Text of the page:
Obituary: Professor John Forfar, paediatrician

Born: 16 November, 1916, in Glasgow. Died: 14 August, 2013, in Edinburgh, aged 96

Professor John Oldroyd Forfar, Professor of Child Life and Health at Edinburgh University. Picture: Contributed
Professor John Oldroyd Forfar, Professor of Child Life and Health at Edinburgh University. Picture: Contributed

A son of the manse, John Oldroyd Forfar was educated at Perth Academy and the University of St Andrews, where he qualified in medicine in 1941. His undergraduate career was distinguished by an intercalated BSc, by notable success in the Officers Training Corps, on the cricket field, and in meeting Isobel Fernback, his future wife and lifelong companion.

After the war, he completed his training in the medicine of childhood and was appointed consultant paediatrician at Dundee Royal Infirmary and senior lecturer at the University of St Andrews. In 1950, he moved to Edinburgh with consultant responsibility for children and the newborn at the Eastern General, Leith and Western General Hospitals and providing a visiting service to Fife.

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In spite of his busy clinical workload, he made time for research and to publish studies, notably on infection of the newborn. In 1958, he was awarded an MD with commendation from the University of St Andrews. This dedication to research and writing proved to be the beginning of an outstanding academic career in paediatrics.

In 1964, he was appointed to the Edward Clark Chair as Professor of Child Life and Health in the University of Edinburgh, the first of its kind in Britain. He remained in post until 1982 when he was awarded Emeritus status, which he told us translated as “without merit”.

In his inaugural lecture, he challenged the status of childrens hospitals which were generally given low priority in overall health care, and made an emphatic case for specialisation within paediatrics. In the following 20 years, many dedicated specialty and sub-specialty services for children in and out of hospitals were developed with his support.

He took an active part and special pride in the establishment, in 1968, and development of the Neonatal Special Care Unit in the Simpson Memorial Maternity Pavilion of the Royal Infirmary, now in the new Royal Infirmary. With Sir John Brotherston and Professor JW Farquhar, he established the Edinburgh School of Community Paediatrics.

As a visiting examiner to the medical school in Riyadh, he noted the lack of experience of many doctors active in children’s’ services in Saudi Arabia. With the Ministry of Health there, he initiated a postgraduate diploma course supported by staff from the UK. In this era, the standard reference was the American textbook, Nelson’s Pediatrics. Professor Forfar, with Professor Gavin Arneil from Glasgow, saw the opportunity for a British equivalent and in 1973 this major contribution to the paediatric literature, Textbook of Paediatrics, subsequently always known as Forfar and Arneil, was launched. This first edition of more than 2,000 pages was a multi-author work with large sections contributed by the two editors and was an instant and lasting success with its seventh edition being published in 2008.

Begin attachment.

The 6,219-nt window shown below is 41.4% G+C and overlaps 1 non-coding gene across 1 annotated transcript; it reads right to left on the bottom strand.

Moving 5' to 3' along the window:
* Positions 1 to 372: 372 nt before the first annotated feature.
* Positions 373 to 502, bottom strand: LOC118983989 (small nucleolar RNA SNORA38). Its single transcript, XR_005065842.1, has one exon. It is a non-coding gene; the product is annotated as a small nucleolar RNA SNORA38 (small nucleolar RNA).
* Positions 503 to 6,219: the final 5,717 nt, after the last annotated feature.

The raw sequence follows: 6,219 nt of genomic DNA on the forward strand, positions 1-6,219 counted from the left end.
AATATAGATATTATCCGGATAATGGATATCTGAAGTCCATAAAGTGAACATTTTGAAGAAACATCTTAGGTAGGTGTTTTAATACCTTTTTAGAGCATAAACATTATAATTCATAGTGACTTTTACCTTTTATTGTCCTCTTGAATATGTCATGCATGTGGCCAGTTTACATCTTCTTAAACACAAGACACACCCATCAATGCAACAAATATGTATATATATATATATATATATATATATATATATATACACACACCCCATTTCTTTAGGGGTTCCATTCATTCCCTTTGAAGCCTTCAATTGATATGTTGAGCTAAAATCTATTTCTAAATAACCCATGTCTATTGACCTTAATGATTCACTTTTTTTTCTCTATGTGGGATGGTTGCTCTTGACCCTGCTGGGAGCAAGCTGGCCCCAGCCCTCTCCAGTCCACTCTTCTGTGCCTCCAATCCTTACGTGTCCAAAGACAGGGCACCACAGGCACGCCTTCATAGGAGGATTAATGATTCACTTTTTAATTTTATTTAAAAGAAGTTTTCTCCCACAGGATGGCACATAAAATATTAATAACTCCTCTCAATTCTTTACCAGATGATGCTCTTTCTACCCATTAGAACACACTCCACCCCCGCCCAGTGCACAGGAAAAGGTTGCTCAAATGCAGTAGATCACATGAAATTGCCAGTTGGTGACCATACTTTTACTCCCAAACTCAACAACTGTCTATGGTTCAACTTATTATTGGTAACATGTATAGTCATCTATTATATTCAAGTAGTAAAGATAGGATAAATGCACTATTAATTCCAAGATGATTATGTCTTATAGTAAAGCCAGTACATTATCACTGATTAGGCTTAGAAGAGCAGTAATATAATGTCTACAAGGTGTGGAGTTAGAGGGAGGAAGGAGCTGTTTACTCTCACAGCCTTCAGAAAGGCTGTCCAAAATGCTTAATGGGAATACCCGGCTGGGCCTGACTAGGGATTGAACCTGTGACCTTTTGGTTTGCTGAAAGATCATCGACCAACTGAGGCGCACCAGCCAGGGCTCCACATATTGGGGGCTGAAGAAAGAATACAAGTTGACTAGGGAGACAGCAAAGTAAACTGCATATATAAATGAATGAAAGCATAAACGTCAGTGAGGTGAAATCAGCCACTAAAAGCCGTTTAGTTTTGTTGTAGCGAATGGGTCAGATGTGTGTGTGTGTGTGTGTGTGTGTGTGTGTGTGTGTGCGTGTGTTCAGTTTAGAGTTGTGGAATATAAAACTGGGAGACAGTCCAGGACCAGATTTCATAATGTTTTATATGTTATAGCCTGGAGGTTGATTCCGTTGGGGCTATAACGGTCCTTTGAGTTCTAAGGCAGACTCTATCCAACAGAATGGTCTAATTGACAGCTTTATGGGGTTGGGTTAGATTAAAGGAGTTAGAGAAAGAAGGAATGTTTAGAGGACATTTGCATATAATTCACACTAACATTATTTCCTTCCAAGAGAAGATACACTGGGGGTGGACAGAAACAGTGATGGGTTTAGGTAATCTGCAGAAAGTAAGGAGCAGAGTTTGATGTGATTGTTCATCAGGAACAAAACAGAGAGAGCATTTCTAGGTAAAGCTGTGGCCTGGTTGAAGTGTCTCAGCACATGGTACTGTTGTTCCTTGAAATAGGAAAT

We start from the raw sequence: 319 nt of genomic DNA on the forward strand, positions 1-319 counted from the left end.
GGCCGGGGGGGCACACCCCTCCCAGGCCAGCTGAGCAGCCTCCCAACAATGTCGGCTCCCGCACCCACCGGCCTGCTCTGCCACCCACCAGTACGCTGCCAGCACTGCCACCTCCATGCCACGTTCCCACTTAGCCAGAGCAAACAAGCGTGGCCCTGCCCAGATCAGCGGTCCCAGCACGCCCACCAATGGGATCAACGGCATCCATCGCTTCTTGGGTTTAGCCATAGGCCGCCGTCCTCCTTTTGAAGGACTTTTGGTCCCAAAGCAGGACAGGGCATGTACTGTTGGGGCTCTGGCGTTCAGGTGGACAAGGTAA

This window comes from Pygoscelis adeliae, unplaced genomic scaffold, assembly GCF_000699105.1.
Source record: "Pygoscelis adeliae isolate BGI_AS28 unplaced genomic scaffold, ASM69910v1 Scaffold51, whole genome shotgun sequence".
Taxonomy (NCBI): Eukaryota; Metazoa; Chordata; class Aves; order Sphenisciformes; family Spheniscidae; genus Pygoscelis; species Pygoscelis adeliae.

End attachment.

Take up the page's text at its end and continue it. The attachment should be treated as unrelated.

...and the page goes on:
His published papers, which numbered over 150, were on a wide variety of topics such as the effects of drugs on the foetus and newborn, disturbances of mineral metabolism ranging from idiopathic hypercalcaemia to hypocalcaemia and vitamin D deficiency in the neonate and child, provision of heath services for children and fostering and adoption. He was for many years involved with the work of fostering and adoption agencies and societies caring for children with disabilities and with the Malcolm Sargent Cancer Fund for Children.

Professor Forfar’s stature within paediatrics was recognised by honorary awards including fellowships or honorary memberships of the Royal College of Physicians of Edinburgh, London, Glasgow and Ireland, The Royal College of Paediatrics and Child Health of the UK, the American College of Nutrition, the Australian College of Paediatrics and the Royal Society of Edinburgh.

He served on several key committees of the British Paediatric Association (BPA) and was elected president in 1985. During his three-year tenure of this office, he was active in negotiations which eventually led to the creation of the new independent Royal College of Paediatrics and Child Health (RCPCH).